NFL Notes: Romo has broken bone in back; Kaepernick protests anthem

FRISCO, Texas -- Dallas Cowboys coach Jason Garrett says quarterback Tony Romo has a broken bone in his back, and there is no timetable for his return.

Garrett made the comments on Saturday during a conference call. He said an MRI revealed the break, but the coach did not provide further details.

Asked if Romo would be back, Garrett said there's no timetable but that the quarterback would play this season.

Romo, 36, has had back surgery twice before. His latest injury occurred on the third play of Thursday night's exhibition game at Seattle. He was hit by Cliff Avrill and was rolling in pain before taken off the field and replaced by rookie Dak Prescott. Later, Romo said he was OK.

The Cowboys open the season Sept. 11 at home against the New York Giants.

49ers: Kaepernick refuses to stand for anthem in protest
SANTA CLARA, Calif. -- San Francisco 49ers quarterback Colin Kaepernick is refusing to stand for the national anthem before games because he believes the United States oppresses African Americans and other minorities.

Kaepernick sat on the team's bench Friday night during the anthem before the Niners played host to the Green Bay Packers in an exhibition game. He later explained his reasoning in an interview with NFL Media .

"I am not going to stand up to show pride in a flag for a country that oppresses black people and people of color," Kaepernick said. "To me, this is bigger than football and it would be selfish on my part to look the other way. There are bodies in the street and people getting paid leave and getting away with murder."

NFL spokesman Brian McCarthy said Saturday that "players are encouraged but not required to stand during the playing of the national anthem."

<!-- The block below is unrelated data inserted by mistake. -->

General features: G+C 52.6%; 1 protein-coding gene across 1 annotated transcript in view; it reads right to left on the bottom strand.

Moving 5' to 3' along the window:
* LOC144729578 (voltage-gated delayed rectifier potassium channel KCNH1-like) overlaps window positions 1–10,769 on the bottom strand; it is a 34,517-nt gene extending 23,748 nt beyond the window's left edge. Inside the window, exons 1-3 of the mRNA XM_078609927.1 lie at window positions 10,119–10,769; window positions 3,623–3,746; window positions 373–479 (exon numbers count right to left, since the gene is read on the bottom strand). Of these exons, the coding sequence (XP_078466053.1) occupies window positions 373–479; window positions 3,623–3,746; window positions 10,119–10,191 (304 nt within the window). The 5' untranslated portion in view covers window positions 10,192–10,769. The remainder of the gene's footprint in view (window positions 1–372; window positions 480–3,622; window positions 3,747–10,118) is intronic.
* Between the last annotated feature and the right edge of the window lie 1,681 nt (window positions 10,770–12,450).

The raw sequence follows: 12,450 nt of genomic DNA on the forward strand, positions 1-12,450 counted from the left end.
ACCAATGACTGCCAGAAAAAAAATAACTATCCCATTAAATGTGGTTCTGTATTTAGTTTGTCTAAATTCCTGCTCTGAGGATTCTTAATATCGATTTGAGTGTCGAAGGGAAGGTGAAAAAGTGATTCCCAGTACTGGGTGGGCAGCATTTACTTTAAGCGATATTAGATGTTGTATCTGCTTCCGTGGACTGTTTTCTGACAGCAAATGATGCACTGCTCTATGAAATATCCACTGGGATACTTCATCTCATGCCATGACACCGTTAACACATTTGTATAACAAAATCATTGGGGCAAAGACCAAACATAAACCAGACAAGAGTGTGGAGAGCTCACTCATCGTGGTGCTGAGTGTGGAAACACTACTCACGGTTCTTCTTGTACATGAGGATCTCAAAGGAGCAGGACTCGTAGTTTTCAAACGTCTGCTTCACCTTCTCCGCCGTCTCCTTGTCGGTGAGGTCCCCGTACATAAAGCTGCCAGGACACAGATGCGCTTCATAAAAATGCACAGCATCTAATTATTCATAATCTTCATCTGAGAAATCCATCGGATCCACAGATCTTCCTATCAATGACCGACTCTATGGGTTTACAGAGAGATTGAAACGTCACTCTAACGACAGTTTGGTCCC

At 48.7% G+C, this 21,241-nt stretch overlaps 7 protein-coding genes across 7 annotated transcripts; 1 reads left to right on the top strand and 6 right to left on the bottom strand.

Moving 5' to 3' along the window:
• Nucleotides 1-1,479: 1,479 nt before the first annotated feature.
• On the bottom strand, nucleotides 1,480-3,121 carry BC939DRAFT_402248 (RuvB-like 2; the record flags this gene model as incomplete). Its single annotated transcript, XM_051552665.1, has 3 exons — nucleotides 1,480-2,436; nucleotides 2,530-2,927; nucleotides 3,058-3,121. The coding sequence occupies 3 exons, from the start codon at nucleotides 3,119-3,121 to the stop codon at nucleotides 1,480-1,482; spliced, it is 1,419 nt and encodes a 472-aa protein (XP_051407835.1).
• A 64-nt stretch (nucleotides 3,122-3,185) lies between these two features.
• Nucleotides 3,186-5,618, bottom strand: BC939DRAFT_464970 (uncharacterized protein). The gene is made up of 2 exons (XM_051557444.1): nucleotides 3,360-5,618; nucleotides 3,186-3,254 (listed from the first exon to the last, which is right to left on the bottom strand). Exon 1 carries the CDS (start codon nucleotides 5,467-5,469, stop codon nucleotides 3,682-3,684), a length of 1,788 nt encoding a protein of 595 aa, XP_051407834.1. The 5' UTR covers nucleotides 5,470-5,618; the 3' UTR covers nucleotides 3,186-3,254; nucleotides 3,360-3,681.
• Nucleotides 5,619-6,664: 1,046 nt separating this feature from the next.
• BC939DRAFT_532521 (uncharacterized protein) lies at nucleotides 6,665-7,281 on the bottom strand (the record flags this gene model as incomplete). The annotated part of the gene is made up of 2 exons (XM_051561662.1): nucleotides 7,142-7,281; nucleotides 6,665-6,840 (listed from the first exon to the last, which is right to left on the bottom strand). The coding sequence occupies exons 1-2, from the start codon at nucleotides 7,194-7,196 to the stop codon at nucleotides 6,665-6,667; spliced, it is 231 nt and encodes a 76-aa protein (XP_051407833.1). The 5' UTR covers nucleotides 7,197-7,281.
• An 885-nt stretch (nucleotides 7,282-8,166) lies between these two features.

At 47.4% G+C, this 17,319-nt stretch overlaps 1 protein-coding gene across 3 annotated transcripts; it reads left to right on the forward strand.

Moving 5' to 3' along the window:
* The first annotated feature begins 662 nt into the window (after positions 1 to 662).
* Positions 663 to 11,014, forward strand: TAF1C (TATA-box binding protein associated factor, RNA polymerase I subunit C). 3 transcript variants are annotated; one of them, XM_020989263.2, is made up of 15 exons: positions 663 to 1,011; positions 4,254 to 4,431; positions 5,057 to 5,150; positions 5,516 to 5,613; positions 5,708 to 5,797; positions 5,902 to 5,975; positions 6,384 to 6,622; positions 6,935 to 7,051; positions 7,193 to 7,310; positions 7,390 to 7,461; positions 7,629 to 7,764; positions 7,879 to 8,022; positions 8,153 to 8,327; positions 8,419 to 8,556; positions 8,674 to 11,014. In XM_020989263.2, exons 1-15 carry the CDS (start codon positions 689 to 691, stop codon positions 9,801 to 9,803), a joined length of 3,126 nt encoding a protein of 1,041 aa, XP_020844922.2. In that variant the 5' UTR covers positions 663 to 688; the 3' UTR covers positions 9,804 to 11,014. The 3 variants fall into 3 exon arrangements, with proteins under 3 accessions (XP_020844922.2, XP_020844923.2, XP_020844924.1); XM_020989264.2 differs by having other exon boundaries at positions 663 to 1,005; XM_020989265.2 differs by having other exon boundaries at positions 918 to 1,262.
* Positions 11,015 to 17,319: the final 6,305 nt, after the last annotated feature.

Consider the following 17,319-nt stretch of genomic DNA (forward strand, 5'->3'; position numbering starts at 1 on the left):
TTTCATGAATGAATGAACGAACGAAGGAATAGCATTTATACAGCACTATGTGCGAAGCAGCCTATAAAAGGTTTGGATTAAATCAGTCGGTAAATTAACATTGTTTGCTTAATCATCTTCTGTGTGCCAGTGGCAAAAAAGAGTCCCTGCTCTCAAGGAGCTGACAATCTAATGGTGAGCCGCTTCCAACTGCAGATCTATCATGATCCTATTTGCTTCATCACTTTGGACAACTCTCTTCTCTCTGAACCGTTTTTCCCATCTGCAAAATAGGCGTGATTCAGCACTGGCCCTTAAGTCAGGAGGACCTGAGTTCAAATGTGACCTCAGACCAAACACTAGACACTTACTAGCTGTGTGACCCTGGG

The 49ers issued a statement after Pro Football Talk initially reported on Kaepernick's stand, saying that Americans have the right to protest or support the anthem (see full story).

Falcons: Free agent S Dashon Goldson works out with team
ATLANTA -- The Atlanta Falcons have given a workout to veteran free-agent safety Dashon Goldson, the former Redskins starter.

The Falcons will be without rookie safety Keanu Neal, the projected starter, for at least the first two regular-season games with a right knee injury.

Coach Dan Quinn said Saturday that backup Kemal Ishmael would fill in for Neal as the starting strong safety even if the team signs Goldson, 31. General manager Thomas Dimitroff says Goldson also has interest from other teams.

The Falcons cut nine players, including backup quarterback Sean Renfree, to reach the roster limit of 75 players on Saturday (see full story).

Phillies option Jorge Alfaro back to Double A Reading

Phillies option Jorge Alfaro back to Double A Reading

As expected, the Phillies on Saturday optioned prized catching prospect Jorge Alfaro back to Double A Reading after a one game stint with the big club.

Alfaro was called up for Friday's series opener in New York against the Mets because newly acquired veteran backstop A.J. Ellis had yet to arrive with the team. Ellis was acquired Thursday from the Los Angeles Dodgers as part of the trade that sent Carlos Ruiz to L.A.

The 23-year-old Alfaro is expected to return to the Phillies once Reading's season is over and MLB rosters expand in September. The Fightin Phils, at 83-48, are the Eastern League's top team and very much could make it to the championship series.

Alfaro, acquired in the Cole Hamels trade last summer, has a .279 average with 13 home runs and 61 RBIs in 90 games with Reading this season. He did not get play Friday night against the Mets.

Dorial Green-Beckham out to prove to Eagles he's the gamebreaking WR they need

Dorial Green-Beckham out to prove to Eagles he's the gamebreaking WR they need

He knows how desperate Eagles fans are for a breakaway wide receiver, a gamebreaker, a big-play down-the-field speedster.
 
He knows that a fan base robbed of DeSean Jackson and Jeremy Maclin wants nothing more than to see him take advantage of this second chance and become the playmaker they all crave.
 
Dorial Green-Beckham knows how much Eagles fans want this to work.
 
“Yeah, I get a lot of stuff every day from the fans,” Green-Beckham said. “They look forward to seeing what I can do on the field and they look forward to seeing what I can do in this offense.
 
“I just want to go out there and impress everybody and show why I’m here.”